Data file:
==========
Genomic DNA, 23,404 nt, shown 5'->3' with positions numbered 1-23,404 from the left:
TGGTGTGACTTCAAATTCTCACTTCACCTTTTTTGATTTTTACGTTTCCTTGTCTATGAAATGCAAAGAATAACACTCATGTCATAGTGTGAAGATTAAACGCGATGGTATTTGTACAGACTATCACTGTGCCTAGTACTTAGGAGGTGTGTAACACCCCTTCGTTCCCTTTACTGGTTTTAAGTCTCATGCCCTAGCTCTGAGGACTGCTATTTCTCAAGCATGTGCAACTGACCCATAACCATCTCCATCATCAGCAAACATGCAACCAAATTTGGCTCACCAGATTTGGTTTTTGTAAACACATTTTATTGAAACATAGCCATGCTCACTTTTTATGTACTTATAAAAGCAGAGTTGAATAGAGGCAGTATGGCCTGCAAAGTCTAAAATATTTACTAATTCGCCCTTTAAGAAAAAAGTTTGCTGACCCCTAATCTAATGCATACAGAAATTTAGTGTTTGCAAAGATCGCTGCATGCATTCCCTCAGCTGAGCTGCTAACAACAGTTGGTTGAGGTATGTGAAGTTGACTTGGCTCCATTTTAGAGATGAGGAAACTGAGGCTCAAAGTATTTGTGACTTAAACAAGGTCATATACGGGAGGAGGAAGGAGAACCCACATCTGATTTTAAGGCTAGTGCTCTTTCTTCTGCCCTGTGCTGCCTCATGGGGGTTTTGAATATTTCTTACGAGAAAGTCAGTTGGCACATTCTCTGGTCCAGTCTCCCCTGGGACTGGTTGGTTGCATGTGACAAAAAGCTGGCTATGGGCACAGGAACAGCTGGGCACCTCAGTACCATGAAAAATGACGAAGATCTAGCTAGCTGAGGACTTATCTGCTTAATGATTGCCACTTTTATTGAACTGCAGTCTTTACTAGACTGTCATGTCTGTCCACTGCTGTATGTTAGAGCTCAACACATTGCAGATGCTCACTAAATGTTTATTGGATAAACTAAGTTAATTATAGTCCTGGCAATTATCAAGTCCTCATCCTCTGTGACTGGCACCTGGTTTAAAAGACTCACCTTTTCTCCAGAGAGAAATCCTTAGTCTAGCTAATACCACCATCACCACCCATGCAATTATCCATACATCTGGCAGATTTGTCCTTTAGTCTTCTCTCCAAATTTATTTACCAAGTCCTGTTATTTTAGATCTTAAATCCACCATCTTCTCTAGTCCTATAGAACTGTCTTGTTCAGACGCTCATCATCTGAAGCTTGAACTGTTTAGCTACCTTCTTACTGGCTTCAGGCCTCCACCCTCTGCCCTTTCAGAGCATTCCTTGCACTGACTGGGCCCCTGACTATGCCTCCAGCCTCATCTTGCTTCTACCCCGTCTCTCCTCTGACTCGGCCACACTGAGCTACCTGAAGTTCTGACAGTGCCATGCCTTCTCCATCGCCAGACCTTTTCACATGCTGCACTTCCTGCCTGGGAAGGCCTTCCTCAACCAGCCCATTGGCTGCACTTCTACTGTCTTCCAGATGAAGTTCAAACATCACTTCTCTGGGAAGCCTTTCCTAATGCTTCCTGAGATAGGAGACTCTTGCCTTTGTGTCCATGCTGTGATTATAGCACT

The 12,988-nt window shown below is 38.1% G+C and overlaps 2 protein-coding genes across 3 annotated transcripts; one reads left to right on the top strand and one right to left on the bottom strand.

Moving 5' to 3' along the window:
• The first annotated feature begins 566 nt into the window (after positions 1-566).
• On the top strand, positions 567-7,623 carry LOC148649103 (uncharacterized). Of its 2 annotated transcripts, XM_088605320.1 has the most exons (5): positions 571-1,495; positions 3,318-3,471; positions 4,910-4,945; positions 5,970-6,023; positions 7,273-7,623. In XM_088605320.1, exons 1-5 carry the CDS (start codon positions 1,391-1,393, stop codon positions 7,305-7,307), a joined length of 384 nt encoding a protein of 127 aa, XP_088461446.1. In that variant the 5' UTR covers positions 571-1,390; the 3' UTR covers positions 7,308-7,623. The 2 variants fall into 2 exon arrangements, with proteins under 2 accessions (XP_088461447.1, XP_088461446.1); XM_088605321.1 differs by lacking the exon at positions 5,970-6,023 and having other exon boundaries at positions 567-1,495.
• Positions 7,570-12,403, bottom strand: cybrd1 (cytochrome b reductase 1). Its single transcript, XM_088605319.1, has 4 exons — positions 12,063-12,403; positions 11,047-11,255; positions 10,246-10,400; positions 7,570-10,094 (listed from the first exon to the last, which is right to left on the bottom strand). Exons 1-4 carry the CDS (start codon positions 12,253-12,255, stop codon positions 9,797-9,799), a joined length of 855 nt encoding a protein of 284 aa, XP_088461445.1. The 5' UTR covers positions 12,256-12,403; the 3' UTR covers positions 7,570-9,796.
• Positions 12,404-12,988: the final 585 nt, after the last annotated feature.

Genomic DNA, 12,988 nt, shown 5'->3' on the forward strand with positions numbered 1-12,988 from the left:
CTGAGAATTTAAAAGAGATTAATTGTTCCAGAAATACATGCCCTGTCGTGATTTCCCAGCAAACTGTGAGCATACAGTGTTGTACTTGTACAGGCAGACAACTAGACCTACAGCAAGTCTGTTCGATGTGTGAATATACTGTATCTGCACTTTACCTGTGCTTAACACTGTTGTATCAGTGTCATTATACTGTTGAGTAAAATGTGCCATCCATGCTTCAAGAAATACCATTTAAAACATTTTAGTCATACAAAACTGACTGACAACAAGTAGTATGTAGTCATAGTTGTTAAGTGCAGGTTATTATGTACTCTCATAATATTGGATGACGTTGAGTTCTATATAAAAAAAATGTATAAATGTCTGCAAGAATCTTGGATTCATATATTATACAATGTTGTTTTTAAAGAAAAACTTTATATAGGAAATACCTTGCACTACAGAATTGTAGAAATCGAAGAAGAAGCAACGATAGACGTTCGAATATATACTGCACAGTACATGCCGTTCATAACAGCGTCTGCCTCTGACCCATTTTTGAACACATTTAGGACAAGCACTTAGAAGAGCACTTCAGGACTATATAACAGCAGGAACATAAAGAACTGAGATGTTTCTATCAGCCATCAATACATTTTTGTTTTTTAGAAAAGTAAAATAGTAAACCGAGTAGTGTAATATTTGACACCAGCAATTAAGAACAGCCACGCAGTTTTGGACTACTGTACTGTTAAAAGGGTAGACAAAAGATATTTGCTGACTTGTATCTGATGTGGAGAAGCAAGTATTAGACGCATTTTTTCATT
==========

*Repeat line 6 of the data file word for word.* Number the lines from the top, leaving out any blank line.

• On the top strand, positions 567-7,623 carry LOC148649103 (uncharacterized). Of its 2 annotated transcripts, XM_088605320.1 has the most exons (5): positions 571-1,495; positions 3,318-3,471; positions 4,910-4,945; positions 5,970-6,023; positions 7,273-7,623. In XM_088605320.1, exons 1-5 carry the CDS (start codon positions 1,391-1,393, stop codon positions 7,305-7,307), a joined length of 384 nt encoding a protein of 127 aa, XP_088461446.1. In that variant the 5' UTR covers positions 571-1,390; the 3' UTR covers positions 7,308-7,623. The 2 variants fall into 2 exon arrangements, with proteins under 2 accessions (XP_088461447.1, XP_088461446.1); XM_088605321.1 differs by lacking the exon at positions 5,970-6,023 and having other exon boundaries at positions 567-1,495.